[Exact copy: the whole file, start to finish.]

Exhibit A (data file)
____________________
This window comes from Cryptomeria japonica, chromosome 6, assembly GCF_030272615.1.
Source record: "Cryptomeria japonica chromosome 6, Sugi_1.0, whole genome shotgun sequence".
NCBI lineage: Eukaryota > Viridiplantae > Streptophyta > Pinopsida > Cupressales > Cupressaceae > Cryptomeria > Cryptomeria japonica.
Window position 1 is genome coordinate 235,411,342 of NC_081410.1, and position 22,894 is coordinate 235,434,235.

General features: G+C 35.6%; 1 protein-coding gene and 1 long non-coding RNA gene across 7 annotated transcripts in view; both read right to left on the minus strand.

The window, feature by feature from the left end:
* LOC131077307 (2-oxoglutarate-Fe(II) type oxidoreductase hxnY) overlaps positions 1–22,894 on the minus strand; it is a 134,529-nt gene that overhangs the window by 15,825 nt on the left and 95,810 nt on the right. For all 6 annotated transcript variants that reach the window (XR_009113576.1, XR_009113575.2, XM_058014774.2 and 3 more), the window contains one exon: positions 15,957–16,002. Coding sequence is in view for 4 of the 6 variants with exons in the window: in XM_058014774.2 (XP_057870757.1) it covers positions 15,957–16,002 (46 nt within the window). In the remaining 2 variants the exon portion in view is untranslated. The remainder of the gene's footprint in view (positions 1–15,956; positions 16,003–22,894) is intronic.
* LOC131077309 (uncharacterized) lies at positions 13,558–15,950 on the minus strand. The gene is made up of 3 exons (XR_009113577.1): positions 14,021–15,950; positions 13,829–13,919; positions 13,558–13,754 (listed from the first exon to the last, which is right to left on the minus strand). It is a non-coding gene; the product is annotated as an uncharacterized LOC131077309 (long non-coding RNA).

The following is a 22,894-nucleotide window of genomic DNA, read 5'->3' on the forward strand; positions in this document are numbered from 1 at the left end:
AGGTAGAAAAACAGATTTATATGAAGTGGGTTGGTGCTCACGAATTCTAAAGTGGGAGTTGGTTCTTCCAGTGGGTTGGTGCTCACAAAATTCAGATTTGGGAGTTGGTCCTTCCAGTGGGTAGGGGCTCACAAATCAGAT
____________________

This window comes from Cryptomeria japonica, chromosome 6, assembly GCF_030272615.1.
Source record: "Cryptomeria japonica chromosome 6, Sugi_1.0, whole genome shotgun sequence".
NCBI lineage: Eukaryota > Viridiplantae > Streptophyta > Pinopsida > Cupressales > Cupressaceae > Cryptomeria > Cryptomeria japonica.
Window position 1 is genome coordinate 235,411,342 of NC_081410.1, and position 22,894 is coordinate 235,434,235.

General features: G+C 35.6%; 1 protein-coding gene and 1 long non-coding RNA gene across 7 annotated transcripts in view; both read right to left on the minus strand.

The window, feature by feature from the left end:
* LOC131077307 (2-oxoglutarate-Fe(II) type oxidoreductase hxnY) overlaps positions 1–22,894 on the minus strand; it is a 134,529-nt gene that overhangs the window by 15,825 nt on the left and 95,810 nt on the right. For all 6 annotated transcript variants that reach the window (XR_009113576.1, XR_009113575.2, XM_058014774.2 and 3 more), the window contains one exon: positions 15,957–16,002. Coding sequence is in view for 4 of the 6 variants with exons in the window: in XM_058014774.2 (XP_057870757.1) it covers positions 15,957–16,002 (46 nt within the window). In the remaining 2 variants the exon portion in view is untranslated. The remainder of the gene's footprint in view (positions 1–15,956; positions 16,003–22,894) is intronic.
* LOC131077309 (uncharacterized) lies at positions 13,558–15,950 on the minus strand. The gene is made up of 3 exons (XR_009113577.1): positions 14,021–15,950; positions 13,829–13,919; positions 13,558–13,754 (listed from the first exon to the last, which is right to left on the minus strand). It is a non-coding gene; the product is annotated as an uncharacterized LOC131077309 (long non-coding RNA).

The following is a 22,894-nucleotide window of genomic DNA, read 5'->3' on the forward strand; positions in this document are numbered from 1 at the left end:
AGGTAGAAAAACAGATTTATATGAAGTGGGTTGGTGCTCACGAATTCTAAAGTGGGAGTTGGTTCTTCCAGTGGGTTGGTGCTCACAAAATTCAGATTTGGGAGTTGGTCCTTCCAGTGGGTAGGGGCTCACAAATCAGAT